A Good Understanding: United Kingdom AIDS Charity Drive to Attract Black African and Gay Volunteers
June 10, 2002
The United Kingdom's leading HIV/AIDS charity, the Terrence Higgins Trust, is launching a volunteer recruitment campaign aimed at communities most affected by the disease -- gay men and black Africans. The number of people in Britain with HIV is forecast to rise 50 percent in the next five years, and the trust says it needs volunteers able to empathize with people using its services.Adapted from:
The recruitment campaign began Friday to coincide with the launch of National Volunteers' Week. Paula King, the trust's national volunteer manager, said, "Less than 10 percent of our volunteer workforce are black, and this is one of the things that the campaign wants to change. We are urging people with HIV and African people to come forward and help others, over the phone, face-to-face or behind the scenes." Black Africans account for almost a quarter of people in Britain with HIV and, according to the trust, they often come forward too late in search of help. The volunteer drive is also hoping to alert potential users to the charity's service.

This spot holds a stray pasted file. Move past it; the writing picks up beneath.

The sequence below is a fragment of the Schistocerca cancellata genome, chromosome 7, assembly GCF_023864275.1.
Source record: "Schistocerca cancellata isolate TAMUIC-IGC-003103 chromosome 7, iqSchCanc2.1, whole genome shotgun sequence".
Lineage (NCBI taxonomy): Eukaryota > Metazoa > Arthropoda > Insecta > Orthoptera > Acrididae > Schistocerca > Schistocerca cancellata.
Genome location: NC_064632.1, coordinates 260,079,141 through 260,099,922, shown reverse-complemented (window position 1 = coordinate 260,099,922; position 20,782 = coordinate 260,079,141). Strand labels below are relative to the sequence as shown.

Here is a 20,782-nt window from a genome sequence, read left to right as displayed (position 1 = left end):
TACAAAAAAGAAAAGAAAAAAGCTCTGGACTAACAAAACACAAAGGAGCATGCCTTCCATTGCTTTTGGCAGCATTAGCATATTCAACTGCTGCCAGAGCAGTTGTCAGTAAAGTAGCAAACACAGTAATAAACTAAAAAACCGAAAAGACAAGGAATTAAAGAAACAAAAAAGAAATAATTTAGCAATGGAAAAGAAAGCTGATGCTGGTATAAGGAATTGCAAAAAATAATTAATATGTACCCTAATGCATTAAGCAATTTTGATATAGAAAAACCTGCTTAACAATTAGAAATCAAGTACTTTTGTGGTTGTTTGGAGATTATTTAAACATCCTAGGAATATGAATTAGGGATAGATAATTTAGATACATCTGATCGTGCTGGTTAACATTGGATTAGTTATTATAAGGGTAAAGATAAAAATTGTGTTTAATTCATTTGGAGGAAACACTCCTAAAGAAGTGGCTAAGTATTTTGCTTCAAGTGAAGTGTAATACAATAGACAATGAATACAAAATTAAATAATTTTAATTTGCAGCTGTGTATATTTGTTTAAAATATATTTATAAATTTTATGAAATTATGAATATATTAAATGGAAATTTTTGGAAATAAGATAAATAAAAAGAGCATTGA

Advertisements will be placed in minority ethnic and gay press over the next two months, with the support of the community fund, which distributes national lottery money to good causes. The trust now has centers in London, Brighton, the West Midlands, Leeds, Oxford, Wales and Bristol, following nine mergers with other charities in the past three years. When it was set up 20 years ago, the organization was run entirely by volunteers. National Volunteers' Week is June 7-14. It is estimated that there are 22 million volunteers in Britain, and the government is keen to get more people to give their time.
06.05.02; Nicola Hill
This article was provided by CDC National Prevention Information Network. It is a part of the publication CDC HIV/Hepatitis/STD/TB Prevention News Update.